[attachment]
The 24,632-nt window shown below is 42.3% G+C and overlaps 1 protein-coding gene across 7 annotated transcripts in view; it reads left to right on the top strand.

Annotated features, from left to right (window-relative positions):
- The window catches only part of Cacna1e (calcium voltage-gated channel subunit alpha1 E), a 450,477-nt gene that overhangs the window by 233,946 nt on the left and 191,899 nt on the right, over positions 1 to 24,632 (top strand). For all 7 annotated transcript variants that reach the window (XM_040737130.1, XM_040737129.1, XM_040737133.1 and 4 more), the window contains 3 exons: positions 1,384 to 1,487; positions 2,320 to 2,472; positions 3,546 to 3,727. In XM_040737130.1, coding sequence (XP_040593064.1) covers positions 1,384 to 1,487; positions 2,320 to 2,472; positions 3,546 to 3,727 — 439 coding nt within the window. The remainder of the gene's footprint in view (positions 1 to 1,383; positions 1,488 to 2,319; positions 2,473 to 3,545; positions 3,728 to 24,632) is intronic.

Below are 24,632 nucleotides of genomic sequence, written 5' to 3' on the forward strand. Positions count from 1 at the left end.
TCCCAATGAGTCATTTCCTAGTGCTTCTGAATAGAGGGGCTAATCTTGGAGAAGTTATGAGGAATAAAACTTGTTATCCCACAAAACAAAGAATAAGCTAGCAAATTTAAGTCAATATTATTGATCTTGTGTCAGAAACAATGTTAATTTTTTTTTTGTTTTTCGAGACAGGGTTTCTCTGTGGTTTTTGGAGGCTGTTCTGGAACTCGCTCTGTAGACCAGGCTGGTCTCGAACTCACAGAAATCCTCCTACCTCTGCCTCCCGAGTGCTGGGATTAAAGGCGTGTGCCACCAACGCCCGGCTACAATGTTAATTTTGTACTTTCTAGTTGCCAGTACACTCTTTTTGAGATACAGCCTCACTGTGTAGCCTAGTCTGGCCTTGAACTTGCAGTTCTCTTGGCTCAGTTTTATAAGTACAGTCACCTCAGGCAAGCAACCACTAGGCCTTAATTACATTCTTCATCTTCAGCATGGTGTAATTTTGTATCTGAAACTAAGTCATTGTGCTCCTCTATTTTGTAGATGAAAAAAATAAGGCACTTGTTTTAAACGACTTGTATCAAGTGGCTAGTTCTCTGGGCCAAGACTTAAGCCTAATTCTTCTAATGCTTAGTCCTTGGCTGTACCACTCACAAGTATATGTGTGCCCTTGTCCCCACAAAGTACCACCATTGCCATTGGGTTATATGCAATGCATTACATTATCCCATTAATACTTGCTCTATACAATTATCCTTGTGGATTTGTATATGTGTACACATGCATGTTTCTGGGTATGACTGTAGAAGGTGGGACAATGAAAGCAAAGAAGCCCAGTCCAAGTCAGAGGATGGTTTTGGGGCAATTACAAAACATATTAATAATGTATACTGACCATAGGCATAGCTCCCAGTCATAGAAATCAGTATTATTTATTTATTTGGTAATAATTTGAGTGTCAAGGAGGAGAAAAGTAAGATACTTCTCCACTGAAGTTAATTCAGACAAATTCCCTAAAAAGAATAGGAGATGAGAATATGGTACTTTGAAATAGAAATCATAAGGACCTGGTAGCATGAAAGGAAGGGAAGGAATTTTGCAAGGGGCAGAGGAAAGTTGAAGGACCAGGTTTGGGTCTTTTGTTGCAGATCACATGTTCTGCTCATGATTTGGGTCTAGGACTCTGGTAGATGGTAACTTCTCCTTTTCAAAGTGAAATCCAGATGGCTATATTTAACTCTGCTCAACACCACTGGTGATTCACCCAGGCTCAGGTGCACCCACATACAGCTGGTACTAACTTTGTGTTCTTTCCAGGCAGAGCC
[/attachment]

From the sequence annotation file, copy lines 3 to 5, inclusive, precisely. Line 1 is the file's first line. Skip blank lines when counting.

- The window catches only part of Cacna1e (calcium voltage-gated channel subunit alpha1 E), a 450,477-nt gene that overhangs the window by 233,946 nt on the left and 191,899 nt on the right, over positions 1 to 24,632 (top strand). For all 7 annotated transcript variants that reach the window (XM_040737130.1, XM_040737129.1, XM_040737133.1 and 4 more), the window contains 3 exons: positions 1,384 to 1,487; positions 2,320 to 2,472; positions 3,546 to 3,727. In XM_040737130.1, coding sequence (XP_040593064.1) covers positions 1,384 to 1,487; positions 2,320 to 2,472; positions 3,546 to 3,727 — 439 coding nt within the window. The remainder of the gene's footprint in view (positions 1 to 1,383; positions 1,488 to 2,319; positions 2,473 to 3,545; positions 3,728 to 24,632) is intronic.

Below are 24,632 nucleotides of genomic sequence, written 5' to 3' on the forward strand. Positions count from 1 at the left end.
TCCCAATGAGTCATTTCCTAGTGCTTCTGAATAGAGGGGCTAATCTTGGAGAAGTTATGAGGAATAAAACTTGTTATCCCACAAAACAAAGAATAAGCTAGCAAATTTAAGTCAATATTATTGATCTTGTGTCAGAAACAATGTTAATTTTTTTTTTGTTTTTCGAGACAGGGTTTCTCTGTGGTTTTTGGAGGCTGTTCTGGAACTCGCTCTGTAGACCAGGCTGGTCTCGAACTCACAGAAATCCTCCTACCTCTGCCTCCCGAGTGCTGGGATTAAAGGCGTGTGCCACCAACGCCCGGCTACAATGTTAATTTTGTACTTTCTAGTTGCCAGTACACTCTTTTTGAGATACAGCCTCACTGTGTAGCCTAGTCTGGCCTTGAACTTGCAGTTCTCTTGGCTCAGTTTTATAAGTACAGTCACCTCAGGCAAGCAACCACTAGGCCTTAATTACATTCTTCATCTTCAGCATGGTGTAATTTTGTATCTGAAACTAAGTCATTGTGCTCCTCTATTTTGTAGATGAAAAAAATAAGGCACTTGTTTTAAACGACTTGTATCAAGTGGCTAGTTCTCTGGGCCAAGACTTAAGCCTAATTCTTCTAATGCTTAGTCCTTGGCTGTACCACTCACAAGTATATGTGTGCCCTTGTCCCCACAAAGTACCACCATTGCCATTGGGTTATATGCAATGCATTACATTATCCCATTAATACTTGCTCTATACAATTATCCTTGTGGATTTGTATATGTGTACACATGCATGTTTCTGGGTATGACTGTAGAAGGTGGGACAATGAAAGCAAAGAAGCCCAGTCCAAGTCAGAGGATGGTTTTGGGGCAATTACAAAACATATTAATAATGTATACTGACCATAGGCATAGCTCCCAGTCATAGAAATCAGTATTATTTATTTATTTGGTAATAATTTGAGTGTCAAGGAGGAGAAAAGTAAGATACTTCTCCACTGAAGTTAATTCAGACAAATTCCCTAAAAAGAATAGGAGATGAGAATATGGTACTTTGAAATAGAAATCATAAGGACCTGGTAGCATGAAAGGAAGGGAAGGAATTTTGCAAGGGGCAGAGGAAAGTTGAAGGACCAGGTTTGGGTCTTTTGTTGCAGATCACATGTTCTGCTCATGATTTGGGTCTAGGACTCTGGTAGATGGTAACTTCTCCTTTTCAAAGTGAAATCCAGATGGCTATATTTAACTCTGCTCAACACCACTGGTGATTCACCCAGGCTCAGGTGCACCCACATACAGCTGGTACTAACTTTGTGTTCTTTCCAGGCAGAGCC